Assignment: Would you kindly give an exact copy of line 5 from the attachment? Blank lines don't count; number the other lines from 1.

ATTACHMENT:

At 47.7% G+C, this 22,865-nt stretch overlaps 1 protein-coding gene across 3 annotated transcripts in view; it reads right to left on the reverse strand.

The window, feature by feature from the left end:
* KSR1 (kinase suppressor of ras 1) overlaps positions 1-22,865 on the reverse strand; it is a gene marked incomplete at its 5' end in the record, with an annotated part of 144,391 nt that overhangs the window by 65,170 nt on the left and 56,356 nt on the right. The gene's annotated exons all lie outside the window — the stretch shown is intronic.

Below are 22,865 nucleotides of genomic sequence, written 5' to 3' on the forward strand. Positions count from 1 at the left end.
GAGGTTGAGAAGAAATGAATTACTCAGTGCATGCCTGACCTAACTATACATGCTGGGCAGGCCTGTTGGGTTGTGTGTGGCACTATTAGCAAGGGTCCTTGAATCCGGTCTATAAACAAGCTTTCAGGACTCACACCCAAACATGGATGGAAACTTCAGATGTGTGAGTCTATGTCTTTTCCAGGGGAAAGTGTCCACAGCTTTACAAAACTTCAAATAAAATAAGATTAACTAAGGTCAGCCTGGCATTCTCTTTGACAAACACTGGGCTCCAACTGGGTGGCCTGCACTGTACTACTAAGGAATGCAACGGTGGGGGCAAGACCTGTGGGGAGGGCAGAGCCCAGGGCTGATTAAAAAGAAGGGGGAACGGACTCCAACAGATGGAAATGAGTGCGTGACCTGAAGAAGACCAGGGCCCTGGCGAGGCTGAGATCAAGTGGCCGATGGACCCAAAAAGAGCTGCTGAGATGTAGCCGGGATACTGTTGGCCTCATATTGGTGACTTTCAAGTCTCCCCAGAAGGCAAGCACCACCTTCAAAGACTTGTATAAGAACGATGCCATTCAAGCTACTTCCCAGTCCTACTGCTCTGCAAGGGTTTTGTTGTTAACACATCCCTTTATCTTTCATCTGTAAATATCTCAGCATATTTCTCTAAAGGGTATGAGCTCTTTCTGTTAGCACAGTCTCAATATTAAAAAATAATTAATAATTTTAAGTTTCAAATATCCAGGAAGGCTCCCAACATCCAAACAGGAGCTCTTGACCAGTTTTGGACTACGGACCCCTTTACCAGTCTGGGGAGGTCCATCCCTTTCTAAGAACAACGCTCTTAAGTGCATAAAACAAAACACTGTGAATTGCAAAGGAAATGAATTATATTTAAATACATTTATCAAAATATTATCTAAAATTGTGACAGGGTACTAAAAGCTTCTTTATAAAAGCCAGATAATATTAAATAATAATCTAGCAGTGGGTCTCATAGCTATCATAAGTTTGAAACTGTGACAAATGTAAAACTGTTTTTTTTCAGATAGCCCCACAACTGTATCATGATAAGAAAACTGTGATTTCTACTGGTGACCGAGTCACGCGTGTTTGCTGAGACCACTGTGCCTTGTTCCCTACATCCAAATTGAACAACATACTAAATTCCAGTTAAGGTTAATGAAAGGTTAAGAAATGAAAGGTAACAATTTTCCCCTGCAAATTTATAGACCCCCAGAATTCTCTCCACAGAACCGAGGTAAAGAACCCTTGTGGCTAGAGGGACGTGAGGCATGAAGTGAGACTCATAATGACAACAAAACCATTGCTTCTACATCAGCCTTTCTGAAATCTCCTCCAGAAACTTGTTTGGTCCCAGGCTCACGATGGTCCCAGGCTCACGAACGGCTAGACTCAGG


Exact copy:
GAGGTTGAGAAGAAATGAATTACTCAGTGCATGCCTGACCTAACTATACATGCTGGGCAGGCCTGTTGGGTTGTGTGTGGCACTATTAGCAAGGGTCCTTGAATCCGGTCTATAAACAAGCTTTCAGGACTCACACCCAAACATGGATGGAAACTTCAGATGTGTGAGTCTATGTCTTTTCCAGGGGAAAGTGTCCACAGCTTTACAAAACTTCAAATAAAATAAGATTAACTAAGGTCAGCCTGGCATTCTCTTTGACAAACACTGGGCTCCAACTGGGTGGCCTGCACTGTACTACTAAGGAATGCAACGGTGGGGGCAAGACCTGTGGGGAGGGCAGAGCCCAGGGCTGATTAAAAAGAAGGGGGAACGGACTCCAACAGATGGAAATGAGTGCGTGACCTGAAGAAGACCAGGGCCCTGGCGAGGCTGAGATCAAGTGGCCGATGGACCCAAAAAGAGCTGCTGAGATGTAGCCGGGATACTGTTGGCCTCATATTGGTGACTTTCAAGTCTCCCCAGAAGGCAAGCACCACCTTCAAAGACTTGTATAAGAACGATGCCATTCAAGCTACTTCCCAGTCCTACTGCTCTGCAAGGGTTTTGTTGTTAACACATCCCTTTATCTTTCATCTGTAAATATCTCAGCATATTTCTCTAAAGGGTATGAGCTCTTTCTGTTAGCACAGTCTCAATATTAAAAAATAATTAATAATTTTAAGTTTCAAATATCCAGGAAGGCTCCCAACATCCAAACAGGAGCTCTTGACCAGTTTTGGACTACGGACCCCTTTACCAGTCTGGGGAGGTCCATCCCTTTCTAAGAACAACGCTCTTAAGTGCATAAAACAAAACACTGTGAATTGCAAAGGAAATGAATTATATTTAAATACATTTATCAAAATATTATCTAAAATTGTGACAGGGTACTAAAAGCTTCTTTATAAAAGCCAGATAATATTAAATAATAATCTAGCAGTGGGTCTCATAGCTATCATAAGTTTGAAACTGTGACAAATGTAAAACTGTTTTTTTTCAGATAGCCCCACAACTGTATCATGATAAGAAAACTGTGATTTCTACTGGTGACCGAGTCACGCGTGTTTGCTGAGACCACTGTGCCTTGTTCCCTACATCCAAATTGAACAACATACTAAATTCCAGTTAAGGTTAATGAAAGGTTAAGAAATGAAAGGTAACAATTTTCCCCTGCAAATTTATAGACCCCCAGAATTCTCTCCACAGAACCGAGGTAAAGAACCCTTGTGGCTAGAGGGACGTGAGGCATGAAGTGAGACTCATAATGACAACAAAACCATTGCTTCTACATCAGCCTTTCTGAAATCTCCTCCAGAAACTTGTTTGGTCCCAGGCTCACGATGGTCCCAGGCTCACGAACGGCTAGACTCAGG